‘Pro Mujer’ is Pioneering Women’s Empowerment in Latin America:  Pro Mujer help women in Latin American countries to break out of the cycle of poverty by building livelihoods for themselves. The organization provides business training and microfinance as well as health care support, enabling women to financially support themselves and their families. It was founded in Bolivia in 1990 by school teachers Lynne Patterson (an American) and Carmen Velasco (Bolivian). Today Pro Mujer work in five Latin American countries including Bolivia, for which they have national coverage. The majority of Pro Mujer’s Bolivian clients live in small cities and are involved in commercial activities, such as selling goods produced in home-based businesses.

‘Casa de la Mujer’ is Defending Women’s Rights and Fighting for Sexual Equality: Casa de la Mujer (Women’s House) is a private institution for social development. Their goal is to achieve sexual equality in society, enabling women of all classes and ethnicities to participate in all aspects of Bolivian life. They have a particular focus on eliminating violence against women. To promote their work and ideals they have a radio station, Radio Alternativa, which features a women’s magazine in addition to news and entertainment programs.

‘Asociación Mujeres en Acción’ is Improving the Lives of Women from Rural Areas Through Social Programs: the Bolivian ‘Women in Action’ Association was founded in 2008 with the goal of implementing projects to enable women to improve the quality of their own lives, and that of their families. The association’s work is aimed at women from rural areas and includes activities such as workshops on how to produce goods which can be sold at local fairs (e.g. traditional cakes). They also organize social events to enable women to meet each other and share ideas.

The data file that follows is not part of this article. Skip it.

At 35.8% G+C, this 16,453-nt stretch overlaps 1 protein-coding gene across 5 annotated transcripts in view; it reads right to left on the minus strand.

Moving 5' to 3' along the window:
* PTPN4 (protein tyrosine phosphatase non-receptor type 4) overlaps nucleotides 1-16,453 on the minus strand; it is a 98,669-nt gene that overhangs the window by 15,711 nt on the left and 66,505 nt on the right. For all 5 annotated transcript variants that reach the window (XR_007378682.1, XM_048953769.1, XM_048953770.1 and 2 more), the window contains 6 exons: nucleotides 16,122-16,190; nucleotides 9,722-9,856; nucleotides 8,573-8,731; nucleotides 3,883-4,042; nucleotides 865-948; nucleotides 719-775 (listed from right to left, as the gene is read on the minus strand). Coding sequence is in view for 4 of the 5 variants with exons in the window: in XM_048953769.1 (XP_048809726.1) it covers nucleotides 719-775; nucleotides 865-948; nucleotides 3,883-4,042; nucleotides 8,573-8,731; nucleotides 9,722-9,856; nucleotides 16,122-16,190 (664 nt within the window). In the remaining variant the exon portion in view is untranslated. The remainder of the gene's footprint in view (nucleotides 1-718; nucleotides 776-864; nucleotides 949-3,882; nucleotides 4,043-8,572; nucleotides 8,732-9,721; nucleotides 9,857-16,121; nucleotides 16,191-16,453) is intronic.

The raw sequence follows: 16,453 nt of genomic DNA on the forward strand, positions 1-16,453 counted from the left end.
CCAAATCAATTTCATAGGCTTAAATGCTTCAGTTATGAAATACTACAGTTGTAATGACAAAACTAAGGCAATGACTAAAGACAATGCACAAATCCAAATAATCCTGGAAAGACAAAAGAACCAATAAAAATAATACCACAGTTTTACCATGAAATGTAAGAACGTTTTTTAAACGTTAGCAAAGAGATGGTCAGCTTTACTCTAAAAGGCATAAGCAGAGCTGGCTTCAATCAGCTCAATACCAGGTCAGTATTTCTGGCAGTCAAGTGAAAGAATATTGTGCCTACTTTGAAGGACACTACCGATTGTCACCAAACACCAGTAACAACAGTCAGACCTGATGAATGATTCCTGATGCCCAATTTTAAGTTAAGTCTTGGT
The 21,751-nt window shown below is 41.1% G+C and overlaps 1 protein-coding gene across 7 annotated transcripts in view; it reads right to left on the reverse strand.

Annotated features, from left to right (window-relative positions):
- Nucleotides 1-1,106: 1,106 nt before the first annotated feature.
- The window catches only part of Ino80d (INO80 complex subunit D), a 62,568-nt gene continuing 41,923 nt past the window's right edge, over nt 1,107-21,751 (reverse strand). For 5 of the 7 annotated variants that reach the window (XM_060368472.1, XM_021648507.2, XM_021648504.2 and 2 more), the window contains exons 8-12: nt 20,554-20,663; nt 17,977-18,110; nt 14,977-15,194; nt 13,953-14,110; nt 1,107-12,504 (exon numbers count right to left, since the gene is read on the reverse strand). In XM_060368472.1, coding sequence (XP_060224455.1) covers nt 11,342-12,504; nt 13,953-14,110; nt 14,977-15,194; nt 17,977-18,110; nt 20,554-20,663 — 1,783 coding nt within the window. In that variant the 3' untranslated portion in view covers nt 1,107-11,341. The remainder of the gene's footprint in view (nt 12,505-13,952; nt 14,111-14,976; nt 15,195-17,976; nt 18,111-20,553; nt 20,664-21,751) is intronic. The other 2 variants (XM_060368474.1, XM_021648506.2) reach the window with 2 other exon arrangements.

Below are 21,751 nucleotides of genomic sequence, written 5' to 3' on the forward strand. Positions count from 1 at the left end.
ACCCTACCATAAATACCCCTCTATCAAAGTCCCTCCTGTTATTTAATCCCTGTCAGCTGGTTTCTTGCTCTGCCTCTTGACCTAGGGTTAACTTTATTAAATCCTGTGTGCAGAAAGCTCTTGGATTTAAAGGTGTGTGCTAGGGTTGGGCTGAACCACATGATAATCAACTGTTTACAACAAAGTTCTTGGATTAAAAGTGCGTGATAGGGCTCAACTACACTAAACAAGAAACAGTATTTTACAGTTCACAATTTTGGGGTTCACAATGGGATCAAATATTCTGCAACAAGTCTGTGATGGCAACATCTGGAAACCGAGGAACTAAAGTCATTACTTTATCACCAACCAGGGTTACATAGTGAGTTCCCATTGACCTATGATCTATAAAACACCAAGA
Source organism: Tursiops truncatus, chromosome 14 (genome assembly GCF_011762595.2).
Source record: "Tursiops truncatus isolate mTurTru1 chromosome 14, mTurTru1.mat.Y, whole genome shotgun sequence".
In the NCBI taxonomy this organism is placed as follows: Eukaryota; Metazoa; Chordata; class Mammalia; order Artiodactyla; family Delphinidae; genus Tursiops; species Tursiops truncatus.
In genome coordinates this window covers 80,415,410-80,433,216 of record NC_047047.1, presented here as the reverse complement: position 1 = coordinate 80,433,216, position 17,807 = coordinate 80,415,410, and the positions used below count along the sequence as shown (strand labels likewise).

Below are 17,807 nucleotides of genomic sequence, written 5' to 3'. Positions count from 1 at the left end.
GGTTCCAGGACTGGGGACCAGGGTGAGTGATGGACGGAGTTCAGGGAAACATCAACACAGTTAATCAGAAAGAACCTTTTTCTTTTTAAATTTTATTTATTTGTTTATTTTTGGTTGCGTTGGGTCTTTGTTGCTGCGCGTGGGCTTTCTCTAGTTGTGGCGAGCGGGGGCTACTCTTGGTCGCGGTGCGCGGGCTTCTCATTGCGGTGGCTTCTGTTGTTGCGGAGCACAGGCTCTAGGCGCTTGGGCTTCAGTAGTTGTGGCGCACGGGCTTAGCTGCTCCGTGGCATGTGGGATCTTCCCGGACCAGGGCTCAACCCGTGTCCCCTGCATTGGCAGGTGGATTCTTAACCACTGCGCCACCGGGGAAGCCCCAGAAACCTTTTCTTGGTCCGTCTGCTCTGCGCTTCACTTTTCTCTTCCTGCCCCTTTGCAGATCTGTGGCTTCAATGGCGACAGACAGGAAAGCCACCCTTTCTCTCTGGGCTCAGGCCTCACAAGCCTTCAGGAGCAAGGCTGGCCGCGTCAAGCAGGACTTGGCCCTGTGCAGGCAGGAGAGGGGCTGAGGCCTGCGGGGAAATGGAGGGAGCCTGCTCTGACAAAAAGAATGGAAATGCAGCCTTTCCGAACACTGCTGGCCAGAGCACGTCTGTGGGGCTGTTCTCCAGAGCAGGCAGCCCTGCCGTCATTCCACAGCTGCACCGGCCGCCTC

The ‘Instituto de Formación Femenina Integral’ is Encouraging Women to Have Their Say in Local Policy-Making: the Institute for Women’s Training is over 30 years old and is based in Cochabamba. Their aim is to motivate women in the local area to actively participate in making decisions which affect the community, such as those affecting food security and the development of the local economy. The institute also promotes the organization of, and participation in, political petitioning for women’s rights.

Indigenous groups have affirmed women’s reproductive rights. Photo credit: Ipas.org.

Ipas is Preventing Deaths and Disabilities Caused by Unsafe Abortion: Ipas’ motto is ‘Health. Access. Rights.’ They believe that every woman has the right to manage her fertility and to access safe reproductive health care, including safe abortion care. In Bolivia, Ipas works to improve women’s access to reproductive health care and to prevent sexual violence. In 2010 they co-organized a large community event which resulted in the alliance of 130 indigenous women leaders. These women then made a national declaration affirming the sexual and reproductive rights of all Bolivian women, including the right to safe, legal abortion. Ipas is also working with the Bolivian government to call greater attention to sexual violence and to change the legal system to help the victims of such violence.

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Ioulia Fenton is a researcher with INESAD. Tracey Li is an intern with INESAD.